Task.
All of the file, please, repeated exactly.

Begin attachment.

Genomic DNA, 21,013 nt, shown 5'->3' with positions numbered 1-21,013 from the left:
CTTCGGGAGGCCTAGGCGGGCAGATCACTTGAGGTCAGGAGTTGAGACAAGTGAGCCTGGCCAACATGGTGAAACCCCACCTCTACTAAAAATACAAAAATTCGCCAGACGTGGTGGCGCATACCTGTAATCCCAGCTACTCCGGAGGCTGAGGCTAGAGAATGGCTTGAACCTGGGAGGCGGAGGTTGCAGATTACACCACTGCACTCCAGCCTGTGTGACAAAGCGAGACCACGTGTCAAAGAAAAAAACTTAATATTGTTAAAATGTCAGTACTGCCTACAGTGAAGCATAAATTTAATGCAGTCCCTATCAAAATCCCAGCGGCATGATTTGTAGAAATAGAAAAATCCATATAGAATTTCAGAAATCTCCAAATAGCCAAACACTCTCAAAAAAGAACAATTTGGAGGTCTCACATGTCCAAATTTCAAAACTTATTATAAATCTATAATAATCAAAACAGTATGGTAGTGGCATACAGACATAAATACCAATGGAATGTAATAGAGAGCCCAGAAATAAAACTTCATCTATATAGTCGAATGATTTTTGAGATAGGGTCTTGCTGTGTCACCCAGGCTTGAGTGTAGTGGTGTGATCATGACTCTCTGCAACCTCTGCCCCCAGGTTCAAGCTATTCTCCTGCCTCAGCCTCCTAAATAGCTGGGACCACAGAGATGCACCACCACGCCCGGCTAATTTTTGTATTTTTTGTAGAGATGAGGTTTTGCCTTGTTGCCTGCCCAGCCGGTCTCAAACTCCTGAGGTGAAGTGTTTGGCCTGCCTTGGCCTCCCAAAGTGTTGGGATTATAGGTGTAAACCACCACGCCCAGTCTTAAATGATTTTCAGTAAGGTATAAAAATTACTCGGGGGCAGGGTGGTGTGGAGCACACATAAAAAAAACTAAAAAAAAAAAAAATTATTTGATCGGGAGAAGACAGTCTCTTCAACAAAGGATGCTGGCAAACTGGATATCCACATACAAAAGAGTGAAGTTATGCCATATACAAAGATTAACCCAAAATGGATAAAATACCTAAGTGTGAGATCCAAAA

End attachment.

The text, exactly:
Genomic DNA, 21,013 nt, shown 5'->3' with positions numbered 1-21,013 from the left:
CTTCGGGAGGCCTAGGCGGGCAGATCACTTGAGGTCAGGAGTTGAGACAAGTGAGCCTGGCCAACATGGTGAAACCCCACCTCTACTAAAAATACAAAAATTCGCCAGACGTGGTGGCGCATACCTGTAATCCCAGCTACTCCGGAGGCTGAGGCTAGAGAATGGCTTGAACCTGGGAGGCGGAGGTTGCAGATTACACCACTGCACTCCAGCCTGTGTGACAAAGCGAGACCACGTGTCAAAGAAAAAAACTTAATATTGTTAAAATGTCAGTACTGCCTACAGTGAAGCATAAATTTAATGCAGTCCCTATCAAAATCCCAGCGGCATGATTTGTAGAAATAGAAAAATCCATATAGAATTTCAGAAATCTCCAAATAGCCAAACACTCTCAAAAAAGAACAATTTGGAGGTCTCACATGTCCAAATTTCAAAACTTATTATAAATCTATAATAATCAAAACAGTATGGTAGTGGCATACAGACATAAATACCAATGGAATGTAATAGAGAGCCCAGAAATAAAACTTCATCTATATAGTCGAATGATTTTTGAGATAGGGTCTTGCTGTGTCACCCAGGCTTGAGTGTAGTGGTGTGATCATGACTCTCTGCAACCTCTGCCCCCAGGTTCAAGCTATTCTCCTGCCTCAGCCTCCTAAATAGCTGGGACCACAGAGATGCACCACCACGCCCGGCTAATTTTTGTATTTTTTGTAGAGATGAGGTTTTGCCTTGTTGCCTGCCCAGCCGGTCTCAAACTCCTGAGGTGAAGTGTTTGGCCTGCCTTGGCCTCCCAAAGTGTTGGGATTATAGGTGTAAACCACCACGCCCAGTCTTAAATGATTTTCAGTAAGGTATAAAAATTACTCGGGGGCAGGGTGGTGTGGAGCACACATAAAAAAAACTAAAAAAAAAAAAAATTATTTGATCGGGAGAAGACAGTCTCTTCAACAAAGGATGCTGGCAAACTGGATATCCACATACAAAAGAGTGAAGTTATGCCATATACAAAGATTAACCCAAAATGGATAAAATACCTAAGTGTGAGATCCAAAA